In two patients separate inflations were recorded from two different coronary arteries. In one (patient 10) PTCA to the proximal left anterior descending artery was followed by PTCA to the first marginal branch of circumflex artery. In the second (patient 19), PTCA to a dominant right coronary artery was followed by PTCA to the first marginal branch of the circumflex artery. Data from the first patient showed the characteristic pattern of shift associated with left anterior descending artery inflation, and no change during the subsequent circumflex artery inflation. Data from the second showed the characteristic pattern of shift during the right coronary artery inflation, and a different pattern, usually associated with inflations in the left coronary artery, during the inflation in the circumflex artery.
Inflations associated with no change
During balloon inflation in a previously occluded artery (patient 16) there was no apparent shift in the pressure–volume cycles, as expected. During occlusion of a marginal branch of a non-dominant circumflex artery in a patient who had already undergone PTCA to the left anterior descending artery (patient 10), in the same procedure there was also no apparent shift in the pressure–volume cycles (see above). All other inflations were associated with a shift in the pressure–volume cycles.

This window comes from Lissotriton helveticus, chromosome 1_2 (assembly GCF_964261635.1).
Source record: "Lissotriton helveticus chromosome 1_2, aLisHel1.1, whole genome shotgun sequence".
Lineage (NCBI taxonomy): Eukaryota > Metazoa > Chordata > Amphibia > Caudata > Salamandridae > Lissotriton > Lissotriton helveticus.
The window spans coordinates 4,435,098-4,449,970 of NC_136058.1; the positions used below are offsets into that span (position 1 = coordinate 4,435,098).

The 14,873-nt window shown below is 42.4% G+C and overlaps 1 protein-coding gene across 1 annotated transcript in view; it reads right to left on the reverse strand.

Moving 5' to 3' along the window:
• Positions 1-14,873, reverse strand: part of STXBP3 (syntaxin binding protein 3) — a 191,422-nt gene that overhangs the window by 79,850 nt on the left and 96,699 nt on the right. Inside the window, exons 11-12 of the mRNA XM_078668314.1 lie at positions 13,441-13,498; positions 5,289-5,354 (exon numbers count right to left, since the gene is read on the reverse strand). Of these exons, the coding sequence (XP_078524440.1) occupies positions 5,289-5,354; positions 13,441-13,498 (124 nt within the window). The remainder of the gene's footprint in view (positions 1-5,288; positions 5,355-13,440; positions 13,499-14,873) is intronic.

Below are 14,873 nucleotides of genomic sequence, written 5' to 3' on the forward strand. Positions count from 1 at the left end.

Changes at the end of the procedure
Data were available at steady state before and at the end of the whole PTCA procedure in 17 cases. In these there was a significant increase in stroke work (mean increase 59.1(95.5)%, p = 0.001), and dP/dtmax (mean increase 24.1(35.8)%, p = 0.01) associated with an increase in maxP (mean increase 16.7(19.8)%, p = 0.01). These were interpreted as the non-specific consequences of general neurohumoral activation. There was no significant change in volumes or cycle efficiencies.
Changes in diastolic pressure–volume relations
Constants describing a theoretical diastolic pressure–volume relation were not derived. However, changes in the diastolic portions of the pressure–volume cycles were often apparent. During 10 of 19 inflations there was a clear dominant vertical shift in the whole diastolic pressure–volume relation with little apparent change in its trajectory. This was most often observed in association with a dominant upward shift in the pressure–volume cycle (eight of nine inflations), and rarely in association with a rightward shift (two of 10 inflations). This is illustrated in fig 3. This phenomenon was therefore a feature of balloon inflations in the left anterior descending coronary artery. In all other cases the diastolic portion of the pressure–volume cycle appeared to follow a continuous relation during inflations.
There were not sufficient data for useful subgroup analysis, but the presence of obvious collaterals (identified on the angiogram immediately before angioplasty: patients 12, 13, 16), or abnormal resting left ventricular function (patient 2), were associated with less marked changes in pressure and volume derived indices.